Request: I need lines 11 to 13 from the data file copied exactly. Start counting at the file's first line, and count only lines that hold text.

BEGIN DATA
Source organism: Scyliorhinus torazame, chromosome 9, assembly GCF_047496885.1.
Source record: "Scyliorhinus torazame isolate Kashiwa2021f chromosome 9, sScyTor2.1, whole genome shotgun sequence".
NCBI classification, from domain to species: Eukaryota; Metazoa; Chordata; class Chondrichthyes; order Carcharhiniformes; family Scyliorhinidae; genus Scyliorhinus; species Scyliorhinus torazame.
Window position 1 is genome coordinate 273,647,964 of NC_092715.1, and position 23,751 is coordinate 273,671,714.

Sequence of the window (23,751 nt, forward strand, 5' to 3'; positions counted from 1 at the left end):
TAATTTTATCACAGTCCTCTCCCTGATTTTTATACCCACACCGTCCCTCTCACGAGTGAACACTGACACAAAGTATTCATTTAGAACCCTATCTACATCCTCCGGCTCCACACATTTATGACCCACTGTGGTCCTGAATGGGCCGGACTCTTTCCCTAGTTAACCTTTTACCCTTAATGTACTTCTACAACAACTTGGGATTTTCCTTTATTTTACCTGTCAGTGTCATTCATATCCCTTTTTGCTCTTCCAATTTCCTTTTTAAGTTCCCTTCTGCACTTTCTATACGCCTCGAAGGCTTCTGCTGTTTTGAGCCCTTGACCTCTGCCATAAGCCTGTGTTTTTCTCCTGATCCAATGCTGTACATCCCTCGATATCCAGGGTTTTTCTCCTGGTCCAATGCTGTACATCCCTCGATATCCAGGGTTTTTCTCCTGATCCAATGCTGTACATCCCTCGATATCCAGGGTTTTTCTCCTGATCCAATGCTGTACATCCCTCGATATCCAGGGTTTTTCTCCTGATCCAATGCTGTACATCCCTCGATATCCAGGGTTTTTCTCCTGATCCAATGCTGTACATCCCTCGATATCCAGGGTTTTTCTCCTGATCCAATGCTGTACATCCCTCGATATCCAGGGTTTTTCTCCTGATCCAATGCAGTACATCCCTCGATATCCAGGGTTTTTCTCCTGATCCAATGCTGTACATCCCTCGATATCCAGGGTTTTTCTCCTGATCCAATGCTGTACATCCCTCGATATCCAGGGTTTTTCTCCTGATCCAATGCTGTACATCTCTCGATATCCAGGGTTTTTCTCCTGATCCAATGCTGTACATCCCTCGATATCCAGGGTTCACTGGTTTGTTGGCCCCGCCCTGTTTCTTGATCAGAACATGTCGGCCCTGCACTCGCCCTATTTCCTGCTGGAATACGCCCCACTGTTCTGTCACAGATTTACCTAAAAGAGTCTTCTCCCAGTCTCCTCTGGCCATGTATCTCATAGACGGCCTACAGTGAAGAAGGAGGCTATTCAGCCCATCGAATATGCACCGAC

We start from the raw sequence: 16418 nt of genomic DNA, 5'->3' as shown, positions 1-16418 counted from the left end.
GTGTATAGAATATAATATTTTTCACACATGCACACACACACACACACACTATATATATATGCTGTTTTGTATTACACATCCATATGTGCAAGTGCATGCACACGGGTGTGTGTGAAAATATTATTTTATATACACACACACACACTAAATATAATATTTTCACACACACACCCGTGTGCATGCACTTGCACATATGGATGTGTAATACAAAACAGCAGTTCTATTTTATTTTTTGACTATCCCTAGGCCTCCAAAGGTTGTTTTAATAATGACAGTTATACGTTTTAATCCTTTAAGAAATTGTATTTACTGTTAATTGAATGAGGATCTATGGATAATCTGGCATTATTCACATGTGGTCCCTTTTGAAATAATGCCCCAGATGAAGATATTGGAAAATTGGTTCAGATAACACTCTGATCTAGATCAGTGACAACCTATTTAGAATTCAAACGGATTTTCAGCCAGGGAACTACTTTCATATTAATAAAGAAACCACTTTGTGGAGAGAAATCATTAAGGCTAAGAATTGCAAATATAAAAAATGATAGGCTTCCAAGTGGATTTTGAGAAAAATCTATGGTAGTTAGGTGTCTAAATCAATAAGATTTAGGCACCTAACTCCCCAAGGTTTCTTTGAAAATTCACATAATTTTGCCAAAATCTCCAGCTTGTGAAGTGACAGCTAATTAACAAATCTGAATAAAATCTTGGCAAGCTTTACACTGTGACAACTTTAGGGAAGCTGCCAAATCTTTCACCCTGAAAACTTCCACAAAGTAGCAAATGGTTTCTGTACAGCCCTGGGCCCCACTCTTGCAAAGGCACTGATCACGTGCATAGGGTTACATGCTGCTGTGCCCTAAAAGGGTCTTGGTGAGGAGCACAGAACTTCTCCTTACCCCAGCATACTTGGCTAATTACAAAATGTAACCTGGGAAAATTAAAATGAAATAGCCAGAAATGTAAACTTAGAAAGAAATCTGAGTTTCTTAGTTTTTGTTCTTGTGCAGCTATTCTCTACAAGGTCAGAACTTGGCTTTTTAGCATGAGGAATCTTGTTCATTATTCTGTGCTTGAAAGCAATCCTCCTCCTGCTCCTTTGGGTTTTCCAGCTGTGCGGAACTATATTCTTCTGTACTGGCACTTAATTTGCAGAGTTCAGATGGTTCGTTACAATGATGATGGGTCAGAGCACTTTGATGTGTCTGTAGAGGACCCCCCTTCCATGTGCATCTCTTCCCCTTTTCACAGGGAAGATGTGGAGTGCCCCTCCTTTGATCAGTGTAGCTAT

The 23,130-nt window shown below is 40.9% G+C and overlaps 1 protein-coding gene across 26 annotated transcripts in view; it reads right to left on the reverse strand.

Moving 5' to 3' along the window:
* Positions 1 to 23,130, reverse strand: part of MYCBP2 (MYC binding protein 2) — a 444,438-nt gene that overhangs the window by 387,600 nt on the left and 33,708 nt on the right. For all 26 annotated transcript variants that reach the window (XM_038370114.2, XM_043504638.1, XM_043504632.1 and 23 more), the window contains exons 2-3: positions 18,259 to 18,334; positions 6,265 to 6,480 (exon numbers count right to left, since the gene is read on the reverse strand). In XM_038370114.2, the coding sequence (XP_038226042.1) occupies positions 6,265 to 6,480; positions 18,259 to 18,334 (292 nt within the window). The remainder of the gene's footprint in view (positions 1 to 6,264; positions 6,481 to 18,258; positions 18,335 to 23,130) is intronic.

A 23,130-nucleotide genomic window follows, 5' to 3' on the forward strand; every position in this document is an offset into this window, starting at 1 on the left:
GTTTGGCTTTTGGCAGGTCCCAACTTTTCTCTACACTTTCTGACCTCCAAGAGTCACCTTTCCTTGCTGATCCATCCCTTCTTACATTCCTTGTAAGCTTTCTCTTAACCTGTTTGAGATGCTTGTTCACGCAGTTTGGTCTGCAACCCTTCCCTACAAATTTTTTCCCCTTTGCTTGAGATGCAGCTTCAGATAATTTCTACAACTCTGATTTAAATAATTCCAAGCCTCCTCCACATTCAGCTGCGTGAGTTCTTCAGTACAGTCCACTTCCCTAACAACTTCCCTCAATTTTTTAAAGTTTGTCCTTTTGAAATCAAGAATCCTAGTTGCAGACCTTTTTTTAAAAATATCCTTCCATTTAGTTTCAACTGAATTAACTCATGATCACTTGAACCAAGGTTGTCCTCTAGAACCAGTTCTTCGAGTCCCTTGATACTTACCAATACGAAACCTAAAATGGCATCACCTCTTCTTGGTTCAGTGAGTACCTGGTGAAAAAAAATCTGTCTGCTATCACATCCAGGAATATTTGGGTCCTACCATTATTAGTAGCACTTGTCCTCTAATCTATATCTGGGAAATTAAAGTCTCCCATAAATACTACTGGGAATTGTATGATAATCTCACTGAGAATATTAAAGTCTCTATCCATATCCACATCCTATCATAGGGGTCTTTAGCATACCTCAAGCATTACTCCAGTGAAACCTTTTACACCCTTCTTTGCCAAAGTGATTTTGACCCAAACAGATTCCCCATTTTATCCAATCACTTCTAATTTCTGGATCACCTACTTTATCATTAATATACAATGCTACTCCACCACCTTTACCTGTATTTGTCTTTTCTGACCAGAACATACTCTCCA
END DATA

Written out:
* Positions 1 to 23,130, reverse strand: part of MYCBP2 (MYC binding protein 2) — a 444,438-nt gene that overhangs the window by 387,600 nt on the left and 33,708 nt on the right. For all 26 annotated transcript variants that reach the window (XM_038370114.2, XM_043504638.1, XM_043504632.1 and 23 more), the window contains exons 2-3: positions 18,259 to 18,334; positions 6,265 to 6,480 (exon numbers count right to left, since the gene is read on the reverse strand). In XM_038370114.2, the coding sequence (XP_038226042.1) occupies positions 6,265 to 6,480; positions 18,259 to 18,334 (292 nt within the window). The remainder of the gene's footprint in view (positions 1 to 6,264; positions 6,481 to 18,258; positions 18,335 to 23,130) is intronic.

A 23,130-nucleotide genomic window follows, 5' to 3' on the forward strand; every position in this document is an offset into this window, starting at 1 on the left:
GTTTGGCTTTTGGCAGGTCCCAACTTTTCTCTACACTTTCTGACCTCCAAGAGTCACCTTTCCTTGCTGATCCATCCCTTCTTACATTCCTTGTAAGCTTTCTCTTAACCTGTTTGAGATGCTTGTTCACGCAGTTTGGTCTGCAACCCTTCCCTACAAATTTTTTCCCCTTTGCTTGAGATGCAGCTTCAGATAATTTCTACAACTCTGATTTAAATAATTCCAAGCCTCCTCCACATTCAGCTGCGTGAGTTCTTCAGTACAGTCCACTTCCCTAACAACTTCCCTCAATTTTTTAAAGTTTGTCCTTTTGAAATCAAGAATCCTAGTTGCAGACCTTTTTTTAAAAATATCCTTCCATTTAGTTTCAACTGAATTAACTCATGATCACTTGAACCAAGGTTGTCCTCTAGAACCAGTTCTTCGAGTCCCTTGATACTTACCAATACGAAACCTAAAATGGCATCACCTCTTCTTGGTTCAGTGAGTACCTGGTGAAAAAAAATCTGTCTGCTATCACATCCAGGAATATTTGGGTCCTACCATTATTAGTAGCACTTGTCCTCTAATCTATATCTGGGAAATTAAAGTCTCCCATAAATACTACTGGGAATTGTATGATAATCTCACTGAGAATATTAAAGTCTCTATCCATATCCACATCCTATCATAGGGGTCTTTAGCATACCTCAAGCATTACTCCAGTGAAACCTTTTACACCCTTCTTTGCCAAAGTGATTTTGACCCAAACAGATTCCCCATTTTATCCAATCACTTCTAATTTCTGGATCACCTACTTTATCATTAATATACAATGCTACTCCACCACCTTTACCTGTATTTGTCTTTTCTGACCAGAACATACTCTCCA